Teleconference RDI – Rules and Suggestions

Teleconference RDI – Rules and Suggestions

With so many people sheltering in place, teleconferencing apps such as Zoom and Discord have become nearly ubiquitous. And, of course, gamers have gotten in on the action.

We took a look at playing The Red Dragon Inn via teleconference, and it turns out that it works pretty well! The rules and guidelines are below. These instructions assume that you already know how to set up a teleconference – we’ll just be talking about the game itself. So if you want to play some RDI, and you want the physical experience of shuffling cards rather than playing on Tabletop Simulator, read on!

Want to see us take a crack at playing this variant? We’ve archived our 4/30 livestream on YouTube;

The players in the game are assumed to be across several locations, connected virtually. Multiple players could potentially be playing in a single location.

Each location must have the following:

  • A microphone and camera to connect to the video conference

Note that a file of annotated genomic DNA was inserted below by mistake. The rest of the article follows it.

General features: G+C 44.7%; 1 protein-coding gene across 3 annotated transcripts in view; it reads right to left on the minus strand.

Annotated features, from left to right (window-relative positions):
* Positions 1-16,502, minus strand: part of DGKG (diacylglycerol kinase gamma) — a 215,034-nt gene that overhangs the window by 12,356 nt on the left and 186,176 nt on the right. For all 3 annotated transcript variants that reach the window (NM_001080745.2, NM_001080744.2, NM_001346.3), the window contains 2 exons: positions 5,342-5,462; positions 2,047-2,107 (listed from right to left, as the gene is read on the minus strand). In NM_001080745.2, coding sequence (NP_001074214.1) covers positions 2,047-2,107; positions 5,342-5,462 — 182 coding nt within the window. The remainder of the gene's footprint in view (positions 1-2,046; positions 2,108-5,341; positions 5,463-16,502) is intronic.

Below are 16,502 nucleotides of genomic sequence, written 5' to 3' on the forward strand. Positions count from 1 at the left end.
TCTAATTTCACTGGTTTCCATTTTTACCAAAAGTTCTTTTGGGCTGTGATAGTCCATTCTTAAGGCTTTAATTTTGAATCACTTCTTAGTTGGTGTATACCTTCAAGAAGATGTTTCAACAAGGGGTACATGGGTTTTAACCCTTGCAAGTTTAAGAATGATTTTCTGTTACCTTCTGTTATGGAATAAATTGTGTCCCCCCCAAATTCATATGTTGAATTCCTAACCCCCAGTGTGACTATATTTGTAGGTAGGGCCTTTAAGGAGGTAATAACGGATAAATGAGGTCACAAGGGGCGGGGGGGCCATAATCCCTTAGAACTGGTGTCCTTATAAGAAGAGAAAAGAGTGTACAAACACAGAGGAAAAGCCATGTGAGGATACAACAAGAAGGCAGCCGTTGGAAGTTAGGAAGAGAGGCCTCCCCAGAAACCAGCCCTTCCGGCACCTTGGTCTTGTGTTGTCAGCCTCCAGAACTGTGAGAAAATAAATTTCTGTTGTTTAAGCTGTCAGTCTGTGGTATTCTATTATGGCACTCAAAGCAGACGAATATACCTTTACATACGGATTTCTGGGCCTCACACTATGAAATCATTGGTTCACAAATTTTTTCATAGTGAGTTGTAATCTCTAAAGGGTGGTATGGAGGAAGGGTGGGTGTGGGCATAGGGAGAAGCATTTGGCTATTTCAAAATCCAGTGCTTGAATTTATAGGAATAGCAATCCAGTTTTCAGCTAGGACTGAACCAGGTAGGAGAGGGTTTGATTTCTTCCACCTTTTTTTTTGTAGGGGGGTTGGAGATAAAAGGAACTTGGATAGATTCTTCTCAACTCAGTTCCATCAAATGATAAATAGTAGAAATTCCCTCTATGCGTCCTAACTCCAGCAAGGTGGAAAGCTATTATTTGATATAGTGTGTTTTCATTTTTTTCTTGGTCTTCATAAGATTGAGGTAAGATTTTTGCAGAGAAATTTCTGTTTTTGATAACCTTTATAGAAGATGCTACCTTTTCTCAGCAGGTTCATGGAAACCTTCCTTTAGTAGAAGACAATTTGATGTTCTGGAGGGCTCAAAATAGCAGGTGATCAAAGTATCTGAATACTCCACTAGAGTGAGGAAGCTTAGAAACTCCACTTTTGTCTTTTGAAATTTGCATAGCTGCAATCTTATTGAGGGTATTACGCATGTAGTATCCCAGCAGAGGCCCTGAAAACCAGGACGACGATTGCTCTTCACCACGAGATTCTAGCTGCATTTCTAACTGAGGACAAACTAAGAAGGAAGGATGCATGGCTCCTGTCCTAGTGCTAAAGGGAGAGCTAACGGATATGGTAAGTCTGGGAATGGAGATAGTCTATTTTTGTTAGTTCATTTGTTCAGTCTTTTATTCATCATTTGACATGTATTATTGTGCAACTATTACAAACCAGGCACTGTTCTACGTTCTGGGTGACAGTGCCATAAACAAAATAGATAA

• An RDI character deck (with applicable side decks and components), player mat and Fortitude and Alcohol Content markers for each player at that location
  • Gold pieces

One location (and only one) must have a Drink Deck to be managed by the Boozemeister (explained below).

Play Order: It’s hard to take turns clockwise around the table when there’s no table! At the start of the game, figure out a sensible turn order, then make sure that everyone knows that turn order – perhaps by posting the order in the chat or having each player rename themselves by adding a number to their name (if the platform you’re using has a “rename” command). After you figure out turn order, determine a starting player at random like normal.